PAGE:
Thursday, February 19, 2015

BWL Column: Checklist gets you ready for next bike ride

 This week's BWL column gives you tips on what you need to do to get ready for your next some research results that will encourage you to take a lunchtime walk.

News-Press "Go Coastal" Section--BikeWalkLee's 2/19/15 column

1. Tires, inflation: Check that they’re properly inflated… too low increases your risk of a flat, too high makes the ride rougher.
2. Tires, condition: Got enough tread to get a grip on the road?
3. Wheels: Check your quick-release skewer to make sure it’s tight…and if you don’t have one, then check your wheel nuts for the same thing.
4. Chain, lubrication: When was the last time you lubed it? Can’t remember? Then do it now.
5. Chain, condition: Is it tight enough, and not sagging (which can lead to slippage and worse)?
6. Brakes: Enough left on the pads to enable you to stop smoothly? Are they properly adjusted? Too loose and you’ll struggle to slow down, too tight and you might buck yourself over the handlebars.
7. Seat post: Tight and at the proper height?
8. Handlebars: Secure and properly adjusted?
9. Helmet, location: Hopefully, on your head. If so, is it tight and straight? If not, do you have any next-of-kin to notify?
10. Helmet, condition: Looks for cracks and frayed straps.
11. Visibility, day: Wear something that will stand out from the landscape and is also appropriate for the weather.
12. Visibility, night: Might be out after dark? Pack those lights (front and rear) and your reflective gear.

BikeWalkLee is a community coalition raising public awareness and advocating for complete streets in Lee County—streets that are designed, built, operated and maintained for safe and convenient travel for all users: pedestrians, bicyclists, motorists, and transit riders of all ages and abilities. Information, statistics and background online at

Turtle wins the race
Good news for slower runners and mid-day walkers: Two recent studies suggest your habits might help you live longer and think better.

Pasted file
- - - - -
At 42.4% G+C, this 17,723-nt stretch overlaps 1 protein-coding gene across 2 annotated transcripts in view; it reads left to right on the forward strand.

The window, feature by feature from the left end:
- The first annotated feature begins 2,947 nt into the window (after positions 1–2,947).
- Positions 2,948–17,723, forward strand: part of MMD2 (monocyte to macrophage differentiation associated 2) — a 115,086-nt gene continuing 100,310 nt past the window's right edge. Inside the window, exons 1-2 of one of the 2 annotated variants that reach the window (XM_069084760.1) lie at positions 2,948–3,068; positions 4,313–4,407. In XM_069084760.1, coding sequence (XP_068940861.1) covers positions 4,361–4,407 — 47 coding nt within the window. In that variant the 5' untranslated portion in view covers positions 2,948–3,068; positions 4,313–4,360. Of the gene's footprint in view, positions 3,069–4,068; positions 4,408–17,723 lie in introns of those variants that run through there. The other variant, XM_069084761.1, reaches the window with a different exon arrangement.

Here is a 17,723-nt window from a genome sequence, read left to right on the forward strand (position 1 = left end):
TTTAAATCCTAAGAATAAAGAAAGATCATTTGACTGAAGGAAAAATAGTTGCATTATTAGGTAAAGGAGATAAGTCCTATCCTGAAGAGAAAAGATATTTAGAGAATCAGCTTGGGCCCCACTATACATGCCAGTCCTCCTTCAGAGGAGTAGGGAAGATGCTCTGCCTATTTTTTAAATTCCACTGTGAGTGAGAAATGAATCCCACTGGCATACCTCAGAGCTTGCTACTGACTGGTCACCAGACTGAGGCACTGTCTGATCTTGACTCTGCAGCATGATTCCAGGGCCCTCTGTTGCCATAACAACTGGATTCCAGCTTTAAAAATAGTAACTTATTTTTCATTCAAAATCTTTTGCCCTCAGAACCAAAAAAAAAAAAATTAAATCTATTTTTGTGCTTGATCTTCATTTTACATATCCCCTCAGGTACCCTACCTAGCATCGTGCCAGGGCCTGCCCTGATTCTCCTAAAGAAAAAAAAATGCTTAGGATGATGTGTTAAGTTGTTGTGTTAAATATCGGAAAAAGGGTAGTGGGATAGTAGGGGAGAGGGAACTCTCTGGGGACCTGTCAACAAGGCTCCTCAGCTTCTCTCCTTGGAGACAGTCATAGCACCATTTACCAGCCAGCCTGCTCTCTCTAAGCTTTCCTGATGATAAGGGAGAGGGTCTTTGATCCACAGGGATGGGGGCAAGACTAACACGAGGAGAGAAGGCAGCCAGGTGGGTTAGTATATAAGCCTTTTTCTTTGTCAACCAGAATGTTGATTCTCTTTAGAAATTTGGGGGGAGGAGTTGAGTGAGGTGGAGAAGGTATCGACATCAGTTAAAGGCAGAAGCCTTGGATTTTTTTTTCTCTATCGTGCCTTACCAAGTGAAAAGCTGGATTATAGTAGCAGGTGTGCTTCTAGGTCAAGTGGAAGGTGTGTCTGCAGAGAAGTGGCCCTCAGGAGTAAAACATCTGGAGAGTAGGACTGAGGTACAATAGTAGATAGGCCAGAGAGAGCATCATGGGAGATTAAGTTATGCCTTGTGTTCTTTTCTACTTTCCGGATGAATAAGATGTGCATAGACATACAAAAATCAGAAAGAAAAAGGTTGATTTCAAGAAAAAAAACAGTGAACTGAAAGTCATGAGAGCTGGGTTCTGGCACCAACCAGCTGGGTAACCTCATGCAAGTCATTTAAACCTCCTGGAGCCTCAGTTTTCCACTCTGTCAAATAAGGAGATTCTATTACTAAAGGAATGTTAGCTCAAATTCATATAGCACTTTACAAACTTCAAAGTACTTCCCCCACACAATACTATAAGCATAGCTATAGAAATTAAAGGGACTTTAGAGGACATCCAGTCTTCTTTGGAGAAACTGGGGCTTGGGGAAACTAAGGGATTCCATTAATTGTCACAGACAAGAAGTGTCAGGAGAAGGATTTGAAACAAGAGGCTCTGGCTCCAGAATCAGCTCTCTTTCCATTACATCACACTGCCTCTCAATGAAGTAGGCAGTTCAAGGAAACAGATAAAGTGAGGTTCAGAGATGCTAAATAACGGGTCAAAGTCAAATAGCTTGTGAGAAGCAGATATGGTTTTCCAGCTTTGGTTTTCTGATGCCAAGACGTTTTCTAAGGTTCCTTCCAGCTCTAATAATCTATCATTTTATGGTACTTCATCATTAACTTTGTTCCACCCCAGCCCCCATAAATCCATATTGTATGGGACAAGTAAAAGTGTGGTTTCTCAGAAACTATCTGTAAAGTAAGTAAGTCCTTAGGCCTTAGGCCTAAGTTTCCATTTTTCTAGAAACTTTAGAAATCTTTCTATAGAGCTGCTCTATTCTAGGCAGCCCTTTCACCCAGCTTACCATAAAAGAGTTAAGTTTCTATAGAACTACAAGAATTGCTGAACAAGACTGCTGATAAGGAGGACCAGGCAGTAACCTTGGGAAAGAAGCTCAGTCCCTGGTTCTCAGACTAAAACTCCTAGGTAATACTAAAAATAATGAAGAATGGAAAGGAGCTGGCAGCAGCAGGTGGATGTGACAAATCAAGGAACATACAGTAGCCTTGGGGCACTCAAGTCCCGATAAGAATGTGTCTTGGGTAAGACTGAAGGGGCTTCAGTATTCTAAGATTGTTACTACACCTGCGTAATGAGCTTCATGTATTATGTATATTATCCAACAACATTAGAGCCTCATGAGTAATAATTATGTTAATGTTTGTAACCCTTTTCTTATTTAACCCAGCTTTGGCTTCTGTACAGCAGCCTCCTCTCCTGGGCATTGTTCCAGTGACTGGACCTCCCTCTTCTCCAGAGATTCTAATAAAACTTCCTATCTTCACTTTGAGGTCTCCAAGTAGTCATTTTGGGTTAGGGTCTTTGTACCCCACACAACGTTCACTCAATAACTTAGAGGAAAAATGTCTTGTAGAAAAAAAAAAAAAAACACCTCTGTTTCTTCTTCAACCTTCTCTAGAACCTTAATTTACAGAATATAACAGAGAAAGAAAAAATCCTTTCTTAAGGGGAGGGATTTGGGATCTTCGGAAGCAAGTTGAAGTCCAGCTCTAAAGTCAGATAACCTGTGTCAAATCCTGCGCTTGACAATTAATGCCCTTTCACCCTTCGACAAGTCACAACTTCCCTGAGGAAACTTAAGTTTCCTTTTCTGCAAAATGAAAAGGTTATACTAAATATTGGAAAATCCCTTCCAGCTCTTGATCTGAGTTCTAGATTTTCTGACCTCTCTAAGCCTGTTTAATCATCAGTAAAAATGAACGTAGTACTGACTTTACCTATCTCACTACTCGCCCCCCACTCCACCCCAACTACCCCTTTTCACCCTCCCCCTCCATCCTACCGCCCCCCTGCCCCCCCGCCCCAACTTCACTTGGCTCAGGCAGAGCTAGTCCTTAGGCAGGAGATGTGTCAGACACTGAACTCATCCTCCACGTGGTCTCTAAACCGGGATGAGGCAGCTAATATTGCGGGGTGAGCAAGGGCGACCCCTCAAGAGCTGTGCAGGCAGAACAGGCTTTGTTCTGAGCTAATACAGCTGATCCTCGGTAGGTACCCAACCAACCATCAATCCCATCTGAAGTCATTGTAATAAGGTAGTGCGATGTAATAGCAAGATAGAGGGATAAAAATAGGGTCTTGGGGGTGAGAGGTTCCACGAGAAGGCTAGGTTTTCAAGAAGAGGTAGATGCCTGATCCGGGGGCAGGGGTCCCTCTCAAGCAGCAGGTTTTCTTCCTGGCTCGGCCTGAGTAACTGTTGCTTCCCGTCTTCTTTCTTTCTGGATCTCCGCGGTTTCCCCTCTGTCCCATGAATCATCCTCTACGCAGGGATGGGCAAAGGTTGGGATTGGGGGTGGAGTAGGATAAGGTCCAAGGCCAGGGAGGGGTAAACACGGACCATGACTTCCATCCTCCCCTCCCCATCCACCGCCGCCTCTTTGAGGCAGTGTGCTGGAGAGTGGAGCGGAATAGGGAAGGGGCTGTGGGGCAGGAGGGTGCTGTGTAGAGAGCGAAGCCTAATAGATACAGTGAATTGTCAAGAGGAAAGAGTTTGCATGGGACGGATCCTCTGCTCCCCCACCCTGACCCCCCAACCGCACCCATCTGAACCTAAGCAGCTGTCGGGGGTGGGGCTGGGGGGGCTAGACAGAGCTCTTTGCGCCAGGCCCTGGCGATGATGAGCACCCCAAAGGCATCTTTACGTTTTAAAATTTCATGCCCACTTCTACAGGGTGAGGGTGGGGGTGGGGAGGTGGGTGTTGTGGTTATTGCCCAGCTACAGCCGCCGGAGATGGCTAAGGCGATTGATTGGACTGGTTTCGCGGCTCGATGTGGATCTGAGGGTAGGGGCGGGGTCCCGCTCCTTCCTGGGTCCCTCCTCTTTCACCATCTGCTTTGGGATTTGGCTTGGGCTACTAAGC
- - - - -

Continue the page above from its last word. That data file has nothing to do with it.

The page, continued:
First, according to Danish research published in the Journal of the American College of Cardiology, slow and steady wins the race for a longer life. While joggers in general live longer than those who don’t exercise, this study said that joggers who go slow (no specific pace was cited) and less (between 1-2.4 hours a week) lived longer than those who ran faster and more often. In fact, the study suggested the non-exercisers and faster/more frequent runner might enjoy the same mortality… but without enough explanation (or sample size) to make a convincing case.

A better case was made for the benefits of a lunch-hour walk, in a different study published in a Scandinavian medical journal (apparently that part of the globe is the go-to place for walk/run/bike studies). There, researchers compared the mood of noontime walkers.. no prescribed distance or intensity, just 30 minutes minimum.

Those who strolled said they felt “more enthusiastic, less tense and generally more relaxed and better able to cope” after their walks. Productivity was assumed to rise as well, although that was more difficult to measure. All the walkers also showed gains in fitness after their participation in the study.
So tell your boss you can’t work through lunch — you need to take a walk to be better at your job that afternoon. Maybe even try a little jogging… live longer and work better, what’s not to like?

Wednesday, February 18, 2015

Lee County's Bicycle/Pedestrian Advisory Committee (BPAC) requests commissioners for additional bike/ped retrofit funds

Kudos to BPAC for its recent letter to BoCC requesting additional funds for bike/ped retrofit projects.

Background on BPAC
BPAC is a 11-member committee, established in 1989, and  appointed by the Lee County Board of County Commissioners to evaluate and recommend bicycle and pedestrian facilities to be built in Lee County.  It evaluates citizen requests for retrofit bike/ped facilities, reviews projects for complete streets, and considers member and staff requests for projects needed to fill gaps in the county's system.  Based on these reviews, it recommends a prioritized list to the BoCC for consideration in the annual CIP budget.  (Click here for background on the committee, its charter and its members.)

BPAC Action